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Staffing: The Benefits of Build-to-Order Instrument Sets
Unlock hidden efficiencies when you lighten your instrument trays.
Christopher Backous
Publish Date: January 9, 2017   |  Tags:   Supply Management
instrument trays RIGHTSIZING Good things will happen when you eliminate all the unnecessary items from your instrument trays.

The key to improved OR efficiency might be hiding in an unlikely place: your overcrowded instrument trays. It's amazing how many good things have happened since we launched our build-to-order process and eliminated unnecessary items from our trays. For starters, sets are easier to assemble. We've improved throughput in the sterile processing department, so much so that we rarely have to delay start times because sets aren't back to the OR. We've also downsized many cumbersome instrument trays and decluttered our reprocessing area. And perhaps the most pleasant surprise of all: The OR and sterile processing are pulling in the same direction. All this from rightsizing our instrument trays, only filling them with the tools surgeons routinely use.

Who's using what?
How many of the instruments that your sterile processing techs clean, sterilize, repack and send to the OR get used? To find out, sit down with a willing surgeon and review his instrument preference list. Ensure the list is current and that every item on the list is sent to the OR for his cases. Next, have surgical techs go line by line down the list to note which instruments were used during cleanup after each case. Tracking real-time instrument usage for an extended period will provide an accurate idea of which tools surgeons really need. You might be surprised by the results. For example, we discovered that 60% of instruments contained in our sets were rarely used during orthopedic cases.

It's a meticulous and labor-intensive process to pick through individual instruments sent to the OR in order to separate used from non-used items, but being that deliberate is the only way to ensure you have the accurate information that's needed to make real change happen. When you're changing hearts and minds, especially in the OR, you have to drill down to the details in order to make your case.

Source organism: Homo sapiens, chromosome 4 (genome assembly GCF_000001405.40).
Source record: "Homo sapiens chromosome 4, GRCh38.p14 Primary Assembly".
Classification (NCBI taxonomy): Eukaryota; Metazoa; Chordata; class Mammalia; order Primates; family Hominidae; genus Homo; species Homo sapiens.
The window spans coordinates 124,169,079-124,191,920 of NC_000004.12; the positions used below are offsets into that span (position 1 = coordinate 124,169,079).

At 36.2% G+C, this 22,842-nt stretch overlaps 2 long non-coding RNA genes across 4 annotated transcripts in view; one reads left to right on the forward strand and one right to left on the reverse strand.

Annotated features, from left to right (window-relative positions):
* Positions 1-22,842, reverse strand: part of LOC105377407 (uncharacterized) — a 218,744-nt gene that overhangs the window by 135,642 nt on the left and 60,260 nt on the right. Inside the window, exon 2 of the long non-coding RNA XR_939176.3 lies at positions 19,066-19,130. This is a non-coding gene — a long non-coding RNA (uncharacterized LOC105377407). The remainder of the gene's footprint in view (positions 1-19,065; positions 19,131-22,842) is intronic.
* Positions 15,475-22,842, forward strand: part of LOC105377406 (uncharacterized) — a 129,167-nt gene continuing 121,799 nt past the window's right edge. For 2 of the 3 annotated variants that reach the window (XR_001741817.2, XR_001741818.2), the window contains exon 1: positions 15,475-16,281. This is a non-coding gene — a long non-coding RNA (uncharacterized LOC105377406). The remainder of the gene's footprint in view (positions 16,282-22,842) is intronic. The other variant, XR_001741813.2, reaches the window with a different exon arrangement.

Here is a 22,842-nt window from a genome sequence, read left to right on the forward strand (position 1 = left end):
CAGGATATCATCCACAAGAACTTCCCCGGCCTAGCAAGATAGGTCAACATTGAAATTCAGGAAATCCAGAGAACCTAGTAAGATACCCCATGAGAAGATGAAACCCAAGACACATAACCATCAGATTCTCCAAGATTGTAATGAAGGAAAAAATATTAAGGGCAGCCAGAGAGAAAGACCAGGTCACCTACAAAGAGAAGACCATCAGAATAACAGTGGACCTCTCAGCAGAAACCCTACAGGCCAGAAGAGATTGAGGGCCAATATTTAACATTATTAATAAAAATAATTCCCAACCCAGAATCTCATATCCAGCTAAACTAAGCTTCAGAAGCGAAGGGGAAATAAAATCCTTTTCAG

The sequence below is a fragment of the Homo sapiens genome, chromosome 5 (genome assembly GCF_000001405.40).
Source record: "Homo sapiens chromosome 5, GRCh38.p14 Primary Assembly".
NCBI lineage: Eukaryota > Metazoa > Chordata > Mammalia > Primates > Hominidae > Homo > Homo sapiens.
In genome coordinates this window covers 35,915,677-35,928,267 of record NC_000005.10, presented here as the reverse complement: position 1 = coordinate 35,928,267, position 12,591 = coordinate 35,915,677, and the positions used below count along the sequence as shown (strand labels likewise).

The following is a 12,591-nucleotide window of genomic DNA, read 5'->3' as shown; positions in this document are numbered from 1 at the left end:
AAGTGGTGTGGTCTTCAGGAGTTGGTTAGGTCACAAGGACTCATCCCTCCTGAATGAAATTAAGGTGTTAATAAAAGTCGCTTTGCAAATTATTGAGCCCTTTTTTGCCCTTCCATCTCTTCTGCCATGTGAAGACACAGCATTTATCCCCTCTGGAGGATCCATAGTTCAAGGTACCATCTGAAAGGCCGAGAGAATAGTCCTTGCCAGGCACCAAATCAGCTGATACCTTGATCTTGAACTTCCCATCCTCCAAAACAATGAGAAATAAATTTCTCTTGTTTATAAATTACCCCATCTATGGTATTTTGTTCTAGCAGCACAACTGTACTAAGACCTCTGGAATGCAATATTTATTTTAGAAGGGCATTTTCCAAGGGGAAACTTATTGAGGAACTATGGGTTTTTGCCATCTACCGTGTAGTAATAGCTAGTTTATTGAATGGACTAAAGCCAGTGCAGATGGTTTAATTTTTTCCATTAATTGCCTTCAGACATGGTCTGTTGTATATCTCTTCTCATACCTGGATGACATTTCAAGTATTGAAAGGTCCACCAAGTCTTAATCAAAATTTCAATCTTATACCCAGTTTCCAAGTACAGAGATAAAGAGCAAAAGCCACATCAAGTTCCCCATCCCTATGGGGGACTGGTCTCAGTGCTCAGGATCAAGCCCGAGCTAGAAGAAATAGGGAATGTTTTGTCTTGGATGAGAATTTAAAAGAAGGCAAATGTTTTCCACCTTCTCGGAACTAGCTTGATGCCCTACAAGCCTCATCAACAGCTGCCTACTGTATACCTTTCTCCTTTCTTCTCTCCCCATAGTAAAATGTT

Build a reliable process
When you share the instrument usage data with surgeons, highlight the instruments listed on his preference card that go unused. This will pave the way for you to stress that every instrument he might possibly need doesn't have to be included in the set that's delivered to the OR. But it's important to assure him that when he calls for a rarely used item, it will arrive clean and in good repair in a matter of minutes. Rightsized instrument trays work only if you build that type of reliability into the program.

After surgeons have used streamlined instrument sets for a while, ask him how many times in his last 10 cases he's had all the needed instruments in the room, ready for use. You need to keep your promise of supplying him with the instruments he needs, and keep that promise with high levels of quality.

Beware of a misconception you might have to debunk. When we proposed the build-to-order program, our surgeons thought they all needed to use the same standardized instrument sets. There were objections until we told them we were keeping single instruments in storage and compiling sets as needed per preference cards, plus pulling surgeon-specific instruments. That's when we started to get more buy-in. The more deliberate and trustworthy you make the process, the more surgeons' mindsets will change. Our surgeons are now thinking: What do I really need in the OR during my cases? They're working with us to eliminate even more unneeded items.

INSIDE THE NUMBERS
Staggering Stats of Rightsized Instrument Trays

sterile processing techs GROUP EFFORT (left to right) Sterile processing techs Shelley Rosete, Jon Laigo and Kellie Gordley have been key players in Virginia Mason's success with build-to-order instrument sets.

When Virginia Mason in Seattle, Wash., decided to custom-build instrument trays based on the items surgeons regularly use, they realized some dramatic improvements in inventory management and case setup efficiencies. Check out these eye-popping numbers:

  • 42% reduction in instrument set assembly time for neurosurgery
  • 26% reduction in instrument inventory for neurosurgery
  • 58,728 unnecessary instruments weighing 29,480 pounds removed from annual reprocessing
  • 14 minutes slashed off instrument assembly time in sterile processing for laminectomy cases
  • 22 fewer minutes spent on OR set-up before laminectomy cases
  • 33% decrease in instruments sent to the OR for total knee cases

— Daniel Cook

Our reprocessing area is much neater now with slim-downed trays. We can dedicate more space in a landlocked basement to instrument care in order to keep pace with increases in case volumes.

More cases, fewer complaints
Start your built-to-order crusade with a single service line and a willing doc, and spread the program through all of your specialties with hard data and storytelling about proven results. Most of our surgeons now want their instrument sets built to order. Plus, the phone isn't ringing and meetings aren't scheduled to deal with conflicts between the ORs and sterile processing. Gone are the complaints from the surgical team that they could perform more cases if only staff in sterile processing increased its throughput. Throughput has increased, now that we've eliminated unnecessary instruments from the mix. OSM

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